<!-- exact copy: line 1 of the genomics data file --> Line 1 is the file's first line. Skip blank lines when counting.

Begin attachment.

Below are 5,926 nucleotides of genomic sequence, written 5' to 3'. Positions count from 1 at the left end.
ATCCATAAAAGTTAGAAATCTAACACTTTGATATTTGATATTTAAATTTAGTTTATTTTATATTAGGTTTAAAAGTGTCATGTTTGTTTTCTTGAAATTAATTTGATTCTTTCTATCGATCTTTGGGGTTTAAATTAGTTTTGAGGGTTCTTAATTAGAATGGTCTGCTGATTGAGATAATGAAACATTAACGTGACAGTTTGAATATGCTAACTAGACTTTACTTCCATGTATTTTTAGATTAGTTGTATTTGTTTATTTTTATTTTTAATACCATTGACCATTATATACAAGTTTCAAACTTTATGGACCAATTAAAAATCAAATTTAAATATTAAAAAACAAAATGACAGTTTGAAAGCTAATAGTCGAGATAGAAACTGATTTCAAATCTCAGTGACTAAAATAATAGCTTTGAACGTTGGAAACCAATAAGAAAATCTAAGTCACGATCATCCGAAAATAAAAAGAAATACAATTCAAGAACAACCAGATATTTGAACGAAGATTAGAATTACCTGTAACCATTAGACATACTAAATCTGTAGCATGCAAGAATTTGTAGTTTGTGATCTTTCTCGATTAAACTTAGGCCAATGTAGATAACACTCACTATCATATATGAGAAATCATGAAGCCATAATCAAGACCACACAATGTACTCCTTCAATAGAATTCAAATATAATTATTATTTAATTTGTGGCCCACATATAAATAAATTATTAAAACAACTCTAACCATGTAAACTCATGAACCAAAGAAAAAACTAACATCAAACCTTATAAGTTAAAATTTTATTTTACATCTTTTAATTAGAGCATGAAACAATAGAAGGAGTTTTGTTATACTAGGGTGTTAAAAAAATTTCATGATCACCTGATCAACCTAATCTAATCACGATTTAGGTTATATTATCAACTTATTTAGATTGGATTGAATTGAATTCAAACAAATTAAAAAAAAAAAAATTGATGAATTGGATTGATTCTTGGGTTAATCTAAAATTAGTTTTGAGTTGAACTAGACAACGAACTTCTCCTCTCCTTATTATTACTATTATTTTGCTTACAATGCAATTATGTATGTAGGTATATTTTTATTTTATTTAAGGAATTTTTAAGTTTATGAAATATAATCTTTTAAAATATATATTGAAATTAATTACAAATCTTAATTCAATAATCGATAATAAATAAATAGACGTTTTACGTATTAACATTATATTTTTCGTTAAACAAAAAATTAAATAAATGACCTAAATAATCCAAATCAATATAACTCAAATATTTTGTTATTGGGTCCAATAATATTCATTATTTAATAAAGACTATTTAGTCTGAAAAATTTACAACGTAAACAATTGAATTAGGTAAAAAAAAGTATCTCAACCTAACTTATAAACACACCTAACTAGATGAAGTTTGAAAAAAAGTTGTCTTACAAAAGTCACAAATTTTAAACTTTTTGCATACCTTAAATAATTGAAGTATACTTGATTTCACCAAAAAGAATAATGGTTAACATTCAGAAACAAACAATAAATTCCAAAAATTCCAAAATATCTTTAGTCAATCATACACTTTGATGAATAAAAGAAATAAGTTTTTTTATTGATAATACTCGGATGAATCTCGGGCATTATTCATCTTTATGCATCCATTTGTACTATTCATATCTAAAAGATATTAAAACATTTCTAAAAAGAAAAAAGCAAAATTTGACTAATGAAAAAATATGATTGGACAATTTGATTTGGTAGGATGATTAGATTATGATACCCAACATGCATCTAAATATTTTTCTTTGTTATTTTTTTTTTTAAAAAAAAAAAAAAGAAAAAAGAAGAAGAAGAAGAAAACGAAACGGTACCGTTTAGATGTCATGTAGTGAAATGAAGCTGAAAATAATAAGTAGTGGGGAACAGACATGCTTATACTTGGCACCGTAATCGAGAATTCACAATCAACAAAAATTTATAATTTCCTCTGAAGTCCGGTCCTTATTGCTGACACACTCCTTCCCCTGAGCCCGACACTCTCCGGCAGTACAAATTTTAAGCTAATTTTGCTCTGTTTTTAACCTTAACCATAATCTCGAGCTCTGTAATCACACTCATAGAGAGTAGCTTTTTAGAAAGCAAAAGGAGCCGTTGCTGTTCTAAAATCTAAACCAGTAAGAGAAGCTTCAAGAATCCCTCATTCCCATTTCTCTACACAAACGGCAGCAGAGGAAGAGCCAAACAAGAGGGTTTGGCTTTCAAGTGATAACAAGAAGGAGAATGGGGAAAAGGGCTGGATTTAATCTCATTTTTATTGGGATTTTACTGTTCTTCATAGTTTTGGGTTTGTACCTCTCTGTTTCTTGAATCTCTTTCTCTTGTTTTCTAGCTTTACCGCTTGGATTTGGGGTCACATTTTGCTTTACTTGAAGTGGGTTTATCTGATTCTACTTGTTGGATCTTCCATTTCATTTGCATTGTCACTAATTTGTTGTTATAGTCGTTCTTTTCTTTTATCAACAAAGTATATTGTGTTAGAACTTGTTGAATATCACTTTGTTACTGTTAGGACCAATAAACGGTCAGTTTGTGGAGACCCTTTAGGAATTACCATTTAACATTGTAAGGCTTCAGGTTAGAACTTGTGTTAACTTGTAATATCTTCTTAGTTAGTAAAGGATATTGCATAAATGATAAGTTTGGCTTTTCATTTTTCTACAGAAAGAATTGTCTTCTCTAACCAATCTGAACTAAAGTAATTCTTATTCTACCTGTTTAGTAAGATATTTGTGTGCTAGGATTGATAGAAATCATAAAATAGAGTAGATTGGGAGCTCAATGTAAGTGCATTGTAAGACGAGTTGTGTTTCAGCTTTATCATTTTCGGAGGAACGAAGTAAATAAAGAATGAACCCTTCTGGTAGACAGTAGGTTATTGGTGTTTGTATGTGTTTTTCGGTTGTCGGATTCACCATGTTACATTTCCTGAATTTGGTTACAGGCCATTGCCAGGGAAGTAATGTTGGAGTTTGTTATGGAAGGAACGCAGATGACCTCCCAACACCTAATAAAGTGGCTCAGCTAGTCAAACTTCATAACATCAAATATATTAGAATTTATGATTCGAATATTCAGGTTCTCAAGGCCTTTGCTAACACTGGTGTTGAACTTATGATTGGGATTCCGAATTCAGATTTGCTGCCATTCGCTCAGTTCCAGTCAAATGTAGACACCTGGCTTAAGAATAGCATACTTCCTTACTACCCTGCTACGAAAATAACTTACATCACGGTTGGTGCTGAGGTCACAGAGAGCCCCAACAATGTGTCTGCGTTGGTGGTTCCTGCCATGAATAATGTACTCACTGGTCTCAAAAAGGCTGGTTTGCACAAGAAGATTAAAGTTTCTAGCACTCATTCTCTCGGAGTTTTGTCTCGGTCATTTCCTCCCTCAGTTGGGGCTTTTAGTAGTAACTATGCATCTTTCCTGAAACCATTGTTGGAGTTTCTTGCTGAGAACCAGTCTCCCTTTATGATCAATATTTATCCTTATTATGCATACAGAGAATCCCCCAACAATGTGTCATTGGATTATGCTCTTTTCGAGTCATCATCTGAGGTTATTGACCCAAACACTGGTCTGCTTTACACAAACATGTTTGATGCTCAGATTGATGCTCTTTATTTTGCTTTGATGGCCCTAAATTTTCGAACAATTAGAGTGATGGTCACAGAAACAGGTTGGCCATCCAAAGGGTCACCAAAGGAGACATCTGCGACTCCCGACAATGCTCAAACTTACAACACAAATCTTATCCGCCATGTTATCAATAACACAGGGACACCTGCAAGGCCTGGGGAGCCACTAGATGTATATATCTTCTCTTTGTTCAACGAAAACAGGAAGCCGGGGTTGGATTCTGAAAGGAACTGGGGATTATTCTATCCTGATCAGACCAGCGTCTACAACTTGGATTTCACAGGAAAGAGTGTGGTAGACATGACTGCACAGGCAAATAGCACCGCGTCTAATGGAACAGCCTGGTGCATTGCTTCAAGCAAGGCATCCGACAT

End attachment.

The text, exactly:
Below are 5,926 nucleotides of genomic sequence, written 5' to 3'. Positions count from 1 at the left end.